St Augustine probably never had a Bible – or had even seen one! Back then, in the late 300s and early 400s, Bibles were huge, costly and rare – not something an ordinary person would have till the 1520s, when printing had made them cheap enough for the well-to-do.
What he did have was a book of Psalms, which he took with him everywhere. Most likely he also had a book of the Gospels, a book of the letters of Paul and the book of Genesis. Four separate books.
As you can see from the picture above, books in those days had almost no punctuation, just a grudging space at the end of a sentence. There were no verse numbers either.
He called the Bible Scripturae, “writings”, which is what the Bible calls itself in Latin. It was not seen as a single book but as an approved list of holy writings:
- Old Testament (a term he used)
- Moses: 5 books:
- historical books, not quite in historical order:
- Jesus, son of Nun (Joshua),
- 1 Kings (1 Samuel),
- 2 Kings (2 Samuel),
- 4 Kings (1 Kings),
- 3 Kings (2 Kings),
- 1 Paralipomenon (1 Chronicles),
- 2 Paralipomenon (2 Chronicles),
- Tobias (Tobit),
- 1 Maccabees,
- 2 Maccabees,
- 1 Esdras (Ezra),
- 2 Esdras (Nehemiah).
- Note: Chronicles repeats the history of Kings. Esdras picks up where the Chronicles leave off.
- David: Psalms,
- Solomon: Proverbs, Song of Songs, Ecclesiastes, Wisdom,
- Sirach: Ecclesiasticus,
- 12 Prophets: Hosea, Joel, Amos, Obadiah, Jonas (Jonah), Micah, Nahum, Habakkuk, Zephaniah, Haggai, Zechariah, Malachi,
- 4 Major Prophets: Isaiah, Jeremiah, Daniel, Ezekiel.
- Moses: 5 books:
- New Testament:
- Gospels: Matthew, Mark, Luke, John,
- Paul: 14 letters: Romans, 1 Corinthians, 2 Corinthians, Galatians, Ephesians, Philippians, 1 Thessalonians, 2 Thessalonians, Colossians, 1 Timothy, 2 Timothy, Titus, Philemon, Hebrews,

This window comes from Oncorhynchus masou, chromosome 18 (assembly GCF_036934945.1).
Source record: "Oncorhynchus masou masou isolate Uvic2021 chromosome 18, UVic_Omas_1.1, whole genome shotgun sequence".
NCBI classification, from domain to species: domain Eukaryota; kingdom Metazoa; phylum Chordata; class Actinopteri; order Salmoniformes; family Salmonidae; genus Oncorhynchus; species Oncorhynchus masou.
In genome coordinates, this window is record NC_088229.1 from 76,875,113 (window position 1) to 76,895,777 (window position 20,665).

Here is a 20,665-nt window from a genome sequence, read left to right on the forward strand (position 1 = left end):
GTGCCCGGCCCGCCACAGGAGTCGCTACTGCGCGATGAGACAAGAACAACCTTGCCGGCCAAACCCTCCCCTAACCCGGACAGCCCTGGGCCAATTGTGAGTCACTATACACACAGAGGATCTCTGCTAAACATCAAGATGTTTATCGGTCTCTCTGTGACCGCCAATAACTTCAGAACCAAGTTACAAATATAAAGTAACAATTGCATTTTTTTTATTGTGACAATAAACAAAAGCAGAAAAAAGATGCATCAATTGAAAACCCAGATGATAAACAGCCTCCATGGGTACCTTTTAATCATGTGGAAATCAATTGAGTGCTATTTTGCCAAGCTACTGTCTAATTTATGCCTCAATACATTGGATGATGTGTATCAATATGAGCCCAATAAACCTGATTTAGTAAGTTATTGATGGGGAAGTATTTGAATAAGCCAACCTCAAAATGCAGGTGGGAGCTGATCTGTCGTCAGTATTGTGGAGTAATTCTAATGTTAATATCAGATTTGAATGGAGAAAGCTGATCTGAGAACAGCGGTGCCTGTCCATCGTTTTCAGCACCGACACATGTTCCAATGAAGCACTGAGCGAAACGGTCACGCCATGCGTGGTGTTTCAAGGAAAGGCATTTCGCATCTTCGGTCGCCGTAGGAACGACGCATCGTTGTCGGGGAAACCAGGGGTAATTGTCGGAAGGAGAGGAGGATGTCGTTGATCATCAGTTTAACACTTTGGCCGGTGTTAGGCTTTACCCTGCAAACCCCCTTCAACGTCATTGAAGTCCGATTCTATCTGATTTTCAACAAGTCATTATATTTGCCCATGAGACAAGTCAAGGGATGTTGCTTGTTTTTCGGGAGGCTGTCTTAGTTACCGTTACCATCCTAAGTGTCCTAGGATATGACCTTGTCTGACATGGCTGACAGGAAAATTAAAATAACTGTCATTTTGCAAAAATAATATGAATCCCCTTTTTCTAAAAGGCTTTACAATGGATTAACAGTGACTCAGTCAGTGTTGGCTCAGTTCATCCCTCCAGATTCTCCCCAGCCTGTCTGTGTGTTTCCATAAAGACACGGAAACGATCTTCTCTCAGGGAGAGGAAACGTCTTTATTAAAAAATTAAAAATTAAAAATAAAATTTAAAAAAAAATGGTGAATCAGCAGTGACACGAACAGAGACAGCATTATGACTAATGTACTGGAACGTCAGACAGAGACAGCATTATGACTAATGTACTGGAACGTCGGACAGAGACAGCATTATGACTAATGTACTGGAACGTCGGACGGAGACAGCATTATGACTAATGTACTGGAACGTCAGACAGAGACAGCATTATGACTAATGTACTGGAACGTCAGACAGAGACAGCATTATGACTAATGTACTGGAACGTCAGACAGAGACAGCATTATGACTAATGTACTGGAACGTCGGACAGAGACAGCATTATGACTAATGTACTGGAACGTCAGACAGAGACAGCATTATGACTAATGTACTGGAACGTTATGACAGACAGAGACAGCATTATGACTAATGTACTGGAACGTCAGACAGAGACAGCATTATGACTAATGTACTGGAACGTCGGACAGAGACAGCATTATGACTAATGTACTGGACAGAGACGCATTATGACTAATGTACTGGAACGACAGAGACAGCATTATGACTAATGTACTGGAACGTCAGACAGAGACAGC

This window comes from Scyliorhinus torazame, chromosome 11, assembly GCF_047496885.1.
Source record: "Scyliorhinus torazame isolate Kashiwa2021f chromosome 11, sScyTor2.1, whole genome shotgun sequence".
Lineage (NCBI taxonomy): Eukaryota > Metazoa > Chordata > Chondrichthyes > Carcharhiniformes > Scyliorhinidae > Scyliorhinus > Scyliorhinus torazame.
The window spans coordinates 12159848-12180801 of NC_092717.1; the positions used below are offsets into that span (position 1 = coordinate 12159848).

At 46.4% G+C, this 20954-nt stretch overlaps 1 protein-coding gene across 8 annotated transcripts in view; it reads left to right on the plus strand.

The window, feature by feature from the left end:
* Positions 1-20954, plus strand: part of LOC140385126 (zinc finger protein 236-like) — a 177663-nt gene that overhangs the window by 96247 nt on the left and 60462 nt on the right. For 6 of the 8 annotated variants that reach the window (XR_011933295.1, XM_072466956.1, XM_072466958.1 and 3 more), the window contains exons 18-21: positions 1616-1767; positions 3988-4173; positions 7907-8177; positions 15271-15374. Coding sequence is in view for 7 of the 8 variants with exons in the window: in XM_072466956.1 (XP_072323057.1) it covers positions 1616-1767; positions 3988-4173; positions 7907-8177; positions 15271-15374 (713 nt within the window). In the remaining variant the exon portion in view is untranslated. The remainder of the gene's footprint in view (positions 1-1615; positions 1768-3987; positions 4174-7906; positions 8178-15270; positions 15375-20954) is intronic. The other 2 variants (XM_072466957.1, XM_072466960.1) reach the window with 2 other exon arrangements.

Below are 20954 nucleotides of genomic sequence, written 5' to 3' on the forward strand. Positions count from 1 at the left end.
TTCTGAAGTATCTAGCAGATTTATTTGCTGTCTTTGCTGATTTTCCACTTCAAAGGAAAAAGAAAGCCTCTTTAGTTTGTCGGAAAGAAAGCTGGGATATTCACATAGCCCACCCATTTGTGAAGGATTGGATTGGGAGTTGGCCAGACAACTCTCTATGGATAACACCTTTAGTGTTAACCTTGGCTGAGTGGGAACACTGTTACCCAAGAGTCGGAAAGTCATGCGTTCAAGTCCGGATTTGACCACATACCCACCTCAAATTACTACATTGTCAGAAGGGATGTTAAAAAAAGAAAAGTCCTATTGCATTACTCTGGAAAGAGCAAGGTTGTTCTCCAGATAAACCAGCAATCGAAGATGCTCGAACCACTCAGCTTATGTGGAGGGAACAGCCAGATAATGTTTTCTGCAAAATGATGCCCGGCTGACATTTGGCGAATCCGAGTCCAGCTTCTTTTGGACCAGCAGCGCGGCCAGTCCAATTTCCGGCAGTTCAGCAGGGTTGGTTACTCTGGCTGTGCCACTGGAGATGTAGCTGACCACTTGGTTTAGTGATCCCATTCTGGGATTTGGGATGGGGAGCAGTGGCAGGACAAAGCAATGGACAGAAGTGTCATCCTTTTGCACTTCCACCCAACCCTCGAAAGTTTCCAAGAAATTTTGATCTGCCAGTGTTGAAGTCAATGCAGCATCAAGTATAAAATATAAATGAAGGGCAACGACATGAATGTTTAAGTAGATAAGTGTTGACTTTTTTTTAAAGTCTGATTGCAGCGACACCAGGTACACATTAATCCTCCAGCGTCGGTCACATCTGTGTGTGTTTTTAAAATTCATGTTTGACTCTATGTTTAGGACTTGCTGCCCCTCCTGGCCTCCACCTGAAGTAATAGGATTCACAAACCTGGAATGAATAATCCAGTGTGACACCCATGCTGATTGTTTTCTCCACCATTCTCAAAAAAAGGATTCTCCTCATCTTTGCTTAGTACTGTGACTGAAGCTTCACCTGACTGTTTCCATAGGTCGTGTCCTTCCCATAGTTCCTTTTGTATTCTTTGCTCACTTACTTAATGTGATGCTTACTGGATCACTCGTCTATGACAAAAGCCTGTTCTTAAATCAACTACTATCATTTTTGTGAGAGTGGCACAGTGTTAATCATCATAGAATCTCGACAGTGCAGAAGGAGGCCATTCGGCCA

- Peter: 2 letters,
- John: 3 letters,
- Jude: 1 letter,
- James: 1 letter,
- Acts of the Apostles,
- Apocalypse of John (Revelation).
Compared to present-day Bibles:
- For Catholics, he is missing Baruch and Lamentations, but they were probably part of Jeremiah. He does quote verses from them.
- For Protestants, he leaves out Lamentations (unless it was part of Jeremiah) and adds Tobit, Judith, 1 and 2 Maccabees, Wisdom, Ecclesiasticus and maybe Baruch.
- For the Eastern Orthodox it is the same as with Catholics but he is also missing a book of Esdras, a book of Maccabees, and a Psalm.
His order is somewhat different too.
The Latin translation: he did not use the Vulgate till age 49. Before then he used a bad translation made by half-educated Christian missionaries sent to his part of Africa some 200 year before. The Latin was shockingly bad, yet there were Christians who modelled their speech on it! At age 19, with his fancy education, it turned him off from Christianity.
Nor was that Latin Bible even translated from the Hebrew Old Testament or the best copies of the Greek New Testament. Instead:
- The Old Testament, like with Eastern Orthodox Bibles today, was translated from the Septuagint, the Greek translation of the Hebrew Bible made by the Library of Alexandria.
- The New Testament was translated from Western text-types, “improved” copies of the Greek New Testament that featured some paraphrasing and added material.
– Abagond, 2016.
- Frances Loeb Library at Harvard;
- “Augustine” (2005) by James J. O’Donnell;
- “In the Beginning” (2001) by Alister McGrath;
- “Augustine: A Very Short Introduction” (1986) by Henry Chadwick;
- Book 3 of “Confessions” (400) by Augustine;
- Book 2 of “De doctrina christiana” (397) by Augustine.
- Hugh Houghton’s scholarly reconstruction of the Gospel of John based on Augustine’s quotations – thesis, PDF, 666 pages, including background, methodology, etc.
- Library of Alexandria
- Nag Hammadi Library
- Roman alphabet